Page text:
The parasitoid complex associated with the herbivore Hadena bicruris (Lepidoptera: Noctuidae) on Silene latifolia (Caryophyllaceae) in the Netherlands

J.A. Elzinga, K. Zwakhals, J.A. Harvey, A. Biere

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    Larvae of the moth, Hadena bicruris, constitute the most important predispersal seed predator on Silene latifolia (Caryophyllaceae). Parasitoids attacking the larvae of this specialist noctuid can potentially decrease the amount of damage to the plant. This paper describes and quantifies the parasitoid complex associated with H. bicruris in the Netherlands, and documents life history characters of its species. Forty-four percent of larval H. bicruris were parasitized by at least 13 species of parasitoids. The most prevalent of these were the braconids Microplitis tristis (22.9%) and Bracon variator (4.9%) and the ichneumonids Eurylabus tristis (11.7%) and Ophion pteridis (3.4%). Other species occurring sporadically were: the ichneumonids Scambus brevicornis, S. buolianae, Erigorgus cerinops, and Hyposoter sp.; the tachinids Phryxe vulgaris, P. nemea, Blondelia nigripes and Siphona geniculata; and a Mermithidae sp. The ichneumonid hyperparasitoid Mesochorus lanceolatus was fo! und occasionally in larvae of M. tristis. The hyperparasitoid ichneumonids Gelis agilis, G. hortensis and the chalcids Barvscapus endemus, Pteromalus chrysos and P. vibulenus were found in cocoons of both M. tristis and B. variator. The primary parasitoids M. tristis, E. tristis, and to a lesser extent, O. pteridis, are believed to be specialized on Hadena. The effect of the parasitoids on herbivory by their host is probably small because the most common parasitoid species are koinobionts that attack large, late instar hosts. Only B. variator and Scambus spp., which are ectoparasitoids, arrest host development immediately upon parasitism, but like the other parasitoids they kill mainly large L4 or L5 hosts. The gregarious M. tristis and B. variator produce clutches with a female-biased sex ratio, in contrast to the solitary E. tristis where the sex ratio approaches equality. The ectoparasitoid B. variator produces mostly single-sex clutches, probably avoiding deleterious ef! fects of inbreeding. The clutch size distributions suggest tha! t large clutches of M. tristis and B. variator are probably caused by multiple parasitisms.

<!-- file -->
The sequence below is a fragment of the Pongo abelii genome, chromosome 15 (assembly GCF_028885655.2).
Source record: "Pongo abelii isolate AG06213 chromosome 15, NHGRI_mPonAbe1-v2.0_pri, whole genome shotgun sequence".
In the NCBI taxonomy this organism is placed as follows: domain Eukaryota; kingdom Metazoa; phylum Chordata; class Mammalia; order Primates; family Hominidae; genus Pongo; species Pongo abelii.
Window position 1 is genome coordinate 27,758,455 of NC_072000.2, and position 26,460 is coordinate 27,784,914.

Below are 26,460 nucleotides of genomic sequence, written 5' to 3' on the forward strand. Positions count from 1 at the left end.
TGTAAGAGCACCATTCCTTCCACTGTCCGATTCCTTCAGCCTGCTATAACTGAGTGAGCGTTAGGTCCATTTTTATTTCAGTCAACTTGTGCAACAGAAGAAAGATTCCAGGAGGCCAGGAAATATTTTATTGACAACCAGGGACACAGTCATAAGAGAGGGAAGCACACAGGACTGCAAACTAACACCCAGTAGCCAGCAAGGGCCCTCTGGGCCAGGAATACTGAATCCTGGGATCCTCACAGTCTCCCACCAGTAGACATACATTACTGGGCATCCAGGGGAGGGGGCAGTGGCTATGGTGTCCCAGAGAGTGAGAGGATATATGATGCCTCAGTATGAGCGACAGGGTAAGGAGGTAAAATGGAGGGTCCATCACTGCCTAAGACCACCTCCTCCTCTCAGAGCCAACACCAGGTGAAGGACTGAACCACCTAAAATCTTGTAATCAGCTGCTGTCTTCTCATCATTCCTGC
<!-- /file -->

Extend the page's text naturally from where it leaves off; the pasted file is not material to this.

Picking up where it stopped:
Original languageEnglish
    Pages (from-to)101-123
    JournalJournal of Natural History
    Issue number1-4
    Publication statusPublished - 2007


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